31

A Friend Indeed

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“Alone, all alone
Nobody, but nobody
Can make it out here alone”
– Maya Angelou

Lately, I have been feeling down. Unfortunately this is nothing new. Two to three times a year I go into a “funk”. Not sure what it is but I really hate when it happens.

I mentioned this to my MS support group and after hearing about my troubles, a fellow MS group member, invited me to hangout with her for the weekend.

Sue, who has become a good friend and confidant, recommended we attend the New Orleans Oyster Festival. I agreed and we set a time and chose Sunday as the date.

Once the big day came, I was so excited. As soon as I woke up I began getting ready. As I was putting on my clothes, I could hear the patter of rain on my bedroom window. I looked outside and sure enough it was raining. I felt like crying. Then the phone rang. It was Sue. I just knew she was going to cancel. I answered the phone with a melancholy hello. She ecstatically answered back, “You ready?”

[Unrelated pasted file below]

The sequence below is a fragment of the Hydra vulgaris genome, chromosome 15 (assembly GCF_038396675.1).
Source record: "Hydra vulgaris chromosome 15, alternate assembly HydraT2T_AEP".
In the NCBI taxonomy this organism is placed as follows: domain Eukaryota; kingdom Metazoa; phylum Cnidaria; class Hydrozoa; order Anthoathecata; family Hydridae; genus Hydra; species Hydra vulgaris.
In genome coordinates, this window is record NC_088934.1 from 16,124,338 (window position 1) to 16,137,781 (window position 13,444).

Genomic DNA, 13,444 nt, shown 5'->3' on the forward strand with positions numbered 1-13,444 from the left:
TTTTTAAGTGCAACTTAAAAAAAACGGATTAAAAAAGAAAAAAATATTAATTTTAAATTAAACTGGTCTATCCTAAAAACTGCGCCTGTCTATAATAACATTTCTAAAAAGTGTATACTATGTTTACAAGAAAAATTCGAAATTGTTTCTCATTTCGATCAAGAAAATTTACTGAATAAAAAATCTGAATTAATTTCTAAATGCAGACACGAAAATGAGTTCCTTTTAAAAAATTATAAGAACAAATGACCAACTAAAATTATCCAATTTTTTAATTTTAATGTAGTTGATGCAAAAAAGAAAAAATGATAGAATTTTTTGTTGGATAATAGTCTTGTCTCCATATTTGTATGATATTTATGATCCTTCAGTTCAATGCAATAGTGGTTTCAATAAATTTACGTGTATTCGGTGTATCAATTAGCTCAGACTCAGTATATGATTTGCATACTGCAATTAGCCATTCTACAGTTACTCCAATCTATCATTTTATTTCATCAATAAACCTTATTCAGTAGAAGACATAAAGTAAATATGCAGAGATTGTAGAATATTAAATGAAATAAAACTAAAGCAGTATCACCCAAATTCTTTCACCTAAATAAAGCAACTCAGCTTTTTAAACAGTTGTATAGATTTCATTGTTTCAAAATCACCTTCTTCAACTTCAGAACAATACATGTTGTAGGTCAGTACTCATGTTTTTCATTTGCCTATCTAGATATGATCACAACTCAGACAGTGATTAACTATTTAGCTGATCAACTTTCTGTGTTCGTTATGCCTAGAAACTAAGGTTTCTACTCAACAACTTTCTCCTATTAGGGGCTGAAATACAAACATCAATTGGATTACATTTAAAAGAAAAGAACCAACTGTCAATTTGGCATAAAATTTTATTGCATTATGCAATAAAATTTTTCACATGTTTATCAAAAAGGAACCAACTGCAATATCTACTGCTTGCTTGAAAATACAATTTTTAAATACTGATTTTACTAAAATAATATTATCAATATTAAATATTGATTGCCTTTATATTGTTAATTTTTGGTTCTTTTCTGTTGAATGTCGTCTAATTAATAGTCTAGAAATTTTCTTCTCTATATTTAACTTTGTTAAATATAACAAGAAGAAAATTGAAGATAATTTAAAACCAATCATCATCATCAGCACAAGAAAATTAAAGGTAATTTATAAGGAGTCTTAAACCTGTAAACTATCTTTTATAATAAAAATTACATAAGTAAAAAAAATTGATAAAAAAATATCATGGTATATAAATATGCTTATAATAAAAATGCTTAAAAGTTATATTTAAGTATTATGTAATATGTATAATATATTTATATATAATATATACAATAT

I said, “Sue, it’s raining.”

She replied, “If MS can’t stop us, how we gonna let a little rain stop us? Girl, put on a hat and let’s go!”

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So we met on the Riverwalk in the rain. We were able to find some shelter and settled in to eat our charbroiled oysters and shrimp po’boys. The sun even peaked out and gave us a thirty-minute reprise so we could see the bands play music and watch an oyster-eating contest.

On the way home, I just felt so happy. Yes, my issues were still present but for a little while I was able to escape the worry and tension that always accompany my problems.